Tag Archives: ticktock dance

Jill’s post no.1

Beginnings….are not my forte. if anything, i start with the end and work my way backwards. the last thing is what i usually remember the most, so i feel it deserves extra special attention. would that explain my preoccupation with death? hmmmm….anyways, I’m glad the beginning is behind us and we are marching full-steam ahead into the meat of our process.

Working for other’s projects began to feel like compulsively collecting experience, consuming rather than creating. Procrastinating by filling every last minute being dedicated to someone else. There were many lessons and rewards that came from that, but as the clock ticktocked away, i realized that postmodern circus was the thing that i wanted to pour my energy into.

I like to choreograph movement phrases in public spaces, away from the pressure of the studio and the mirrors flinging my distortion back at me. Seattle Center skate park, after dark, commanding an invisible army from the cold smooth concrete cliff. it’s a violent gestural arm phrase that cuts through my steamy breath. the audience of no one is captivated as i capitate my imagined assailant. “Okay, My turn now…” a skater carves the park back into it’s intended form. I pull my sleeves over my hands and practice press-to-handstands on a grindrail, which proves to be more difficult than my mind says it is. I run up the wall and do a jump turn. the ground comes up too soon from the dimly lit air and i have to improvise a side-roll to keep my face blood-free and my teeth where they belong. the skater criss-crosses my path unshaken. we’re soloists on two separate stages that happen to take up the same space-time tube. Our oblivion of each other is intentional, and neither one of us has a desire to learn the other’s vocabulary. I fold the audience back into myself and walk away a teeny bit of new material.


opening intros and ticktock no.1 (in brief)

Hi friends!

This blog is a place where the three women of ticktock can write about our work and document our process. So, hello! This is Liza. Here are some first thoughts…

When we formed the company last Summer, we had one common goal: To fuse our aerial skills with our modern dancer sensibilities and make a new kind of aerial dance. Something that existed in the space between modern dance and circus arts. Something that pushed the boundaries of our physical capabilities and still read as works of dance — not just trick after trick.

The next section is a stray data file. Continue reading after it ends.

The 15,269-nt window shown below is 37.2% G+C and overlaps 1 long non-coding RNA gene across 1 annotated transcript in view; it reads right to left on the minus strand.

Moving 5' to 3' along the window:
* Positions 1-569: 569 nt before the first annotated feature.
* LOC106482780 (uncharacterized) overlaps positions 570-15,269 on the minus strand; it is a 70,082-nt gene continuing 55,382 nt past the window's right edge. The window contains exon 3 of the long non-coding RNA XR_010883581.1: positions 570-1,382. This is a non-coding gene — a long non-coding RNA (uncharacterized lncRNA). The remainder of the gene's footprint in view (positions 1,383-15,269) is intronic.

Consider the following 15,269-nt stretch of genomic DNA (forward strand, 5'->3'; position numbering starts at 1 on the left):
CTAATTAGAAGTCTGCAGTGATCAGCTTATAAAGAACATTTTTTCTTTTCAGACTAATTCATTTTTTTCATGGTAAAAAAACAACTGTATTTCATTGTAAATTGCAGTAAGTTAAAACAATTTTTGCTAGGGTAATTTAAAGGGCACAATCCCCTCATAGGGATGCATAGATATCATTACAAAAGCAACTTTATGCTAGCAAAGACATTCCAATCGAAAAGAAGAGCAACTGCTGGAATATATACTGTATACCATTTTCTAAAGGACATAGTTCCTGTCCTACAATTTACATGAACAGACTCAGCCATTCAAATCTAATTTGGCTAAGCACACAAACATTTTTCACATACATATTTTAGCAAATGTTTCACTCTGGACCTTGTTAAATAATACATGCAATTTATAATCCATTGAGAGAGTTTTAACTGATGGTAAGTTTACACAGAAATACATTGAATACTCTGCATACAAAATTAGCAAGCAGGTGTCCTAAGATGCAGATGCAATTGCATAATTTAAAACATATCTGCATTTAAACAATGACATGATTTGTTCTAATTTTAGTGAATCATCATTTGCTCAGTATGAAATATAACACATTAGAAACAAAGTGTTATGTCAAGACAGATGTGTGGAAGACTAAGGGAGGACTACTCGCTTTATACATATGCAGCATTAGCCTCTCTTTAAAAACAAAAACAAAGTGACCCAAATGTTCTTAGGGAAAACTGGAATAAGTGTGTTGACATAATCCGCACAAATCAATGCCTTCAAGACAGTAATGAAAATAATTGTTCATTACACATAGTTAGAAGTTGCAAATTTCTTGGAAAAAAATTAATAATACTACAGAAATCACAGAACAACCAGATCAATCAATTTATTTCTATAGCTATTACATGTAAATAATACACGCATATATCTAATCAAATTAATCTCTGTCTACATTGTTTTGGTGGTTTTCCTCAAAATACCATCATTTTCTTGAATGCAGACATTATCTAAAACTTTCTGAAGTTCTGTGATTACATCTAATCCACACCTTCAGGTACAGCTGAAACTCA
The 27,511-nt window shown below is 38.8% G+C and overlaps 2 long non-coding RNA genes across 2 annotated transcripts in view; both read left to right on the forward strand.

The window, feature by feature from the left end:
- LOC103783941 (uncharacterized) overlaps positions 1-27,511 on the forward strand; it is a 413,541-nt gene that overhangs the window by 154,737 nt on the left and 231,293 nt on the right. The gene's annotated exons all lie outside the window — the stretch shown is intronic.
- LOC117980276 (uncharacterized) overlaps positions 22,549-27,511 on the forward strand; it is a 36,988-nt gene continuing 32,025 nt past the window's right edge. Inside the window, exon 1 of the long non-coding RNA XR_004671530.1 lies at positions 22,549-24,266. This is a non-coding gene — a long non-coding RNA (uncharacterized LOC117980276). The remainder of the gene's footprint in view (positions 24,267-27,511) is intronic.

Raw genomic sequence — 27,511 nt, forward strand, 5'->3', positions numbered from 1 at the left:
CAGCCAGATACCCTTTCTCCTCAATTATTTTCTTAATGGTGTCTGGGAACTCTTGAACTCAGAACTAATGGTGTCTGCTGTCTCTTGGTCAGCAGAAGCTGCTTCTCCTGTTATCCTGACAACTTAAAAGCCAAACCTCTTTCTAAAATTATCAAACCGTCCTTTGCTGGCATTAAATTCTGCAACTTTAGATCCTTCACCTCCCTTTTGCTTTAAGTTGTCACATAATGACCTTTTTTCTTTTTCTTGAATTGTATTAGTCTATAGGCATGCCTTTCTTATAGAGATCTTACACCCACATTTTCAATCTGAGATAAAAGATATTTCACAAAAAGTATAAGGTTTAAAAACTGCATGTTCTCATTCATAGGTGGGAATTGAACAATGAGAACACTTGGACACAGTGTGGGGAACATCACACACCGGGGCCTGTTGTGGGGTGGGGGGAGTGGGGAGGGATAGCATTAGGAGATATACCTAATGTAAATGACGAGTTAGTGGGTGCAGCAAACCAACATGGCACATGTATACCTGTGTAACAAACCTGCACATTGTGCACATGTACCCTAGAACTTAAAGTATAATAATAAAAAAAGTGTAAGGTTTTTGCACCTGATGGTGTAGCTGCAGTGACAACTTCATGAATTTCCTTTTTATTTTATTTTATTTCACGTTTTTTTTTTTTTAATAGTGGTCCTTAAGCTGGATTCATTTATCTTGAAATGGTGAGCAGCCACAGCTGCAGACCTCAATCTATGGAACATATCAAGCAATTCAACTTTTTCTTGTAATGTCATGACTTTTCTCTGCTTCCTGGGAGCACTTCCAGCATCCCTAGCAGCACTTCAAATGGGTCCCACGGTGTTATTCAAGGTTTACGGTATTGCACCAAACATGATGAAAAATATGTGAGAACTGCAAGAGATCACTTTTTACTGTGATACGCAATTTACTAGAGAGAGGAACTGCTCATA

It’s tricky to explain.

Joshua Windsor wrote about our first show on seattledances.blogspot.com:

“ticktock blends the showmanship of aerial acrobatics with the emotive content of modern dance—or uses the emotive elements of dance to construct aerial routines—or adds the showmanship of acrobatics to the process of creating dance. I suppose it’s a little of each.”

Yes… something like that.

We produced our first show two weeks ago, after just about 4 months in rehearsal– endlessly trying to break apart the language of aerial tricks, deciding what we were really trying to say with all this climbing and falling, and figuring out how to use both the floor and the space above it appropriately. We did it, performed it, tore it down, and then this week, we went back into the studio and kept right on working on it. Yup.

We are putting up No.1 again throughout the summer in a few different venues in and around Seattle. It is still evolving. If you saw the show at Emerald City, you’ll have some chances to see it again… please do! It will be different, maybe even better! We would love your feedback as we keep creating this new language. For the most part, I feel like we will be presenting this show, with a few additions and revisions, through the end of the year, when we are going to put it away for a bit to do a new show in December. More on that, and some fun summer antics (a little intermezzo, if you will — remember that quip about us liking to drink?), as things develop. We will keep you fully updated here.

Here are some of our favorite pics from the show. You can see more on our Flickr and video will be up soon. All photos are by John Cornicello.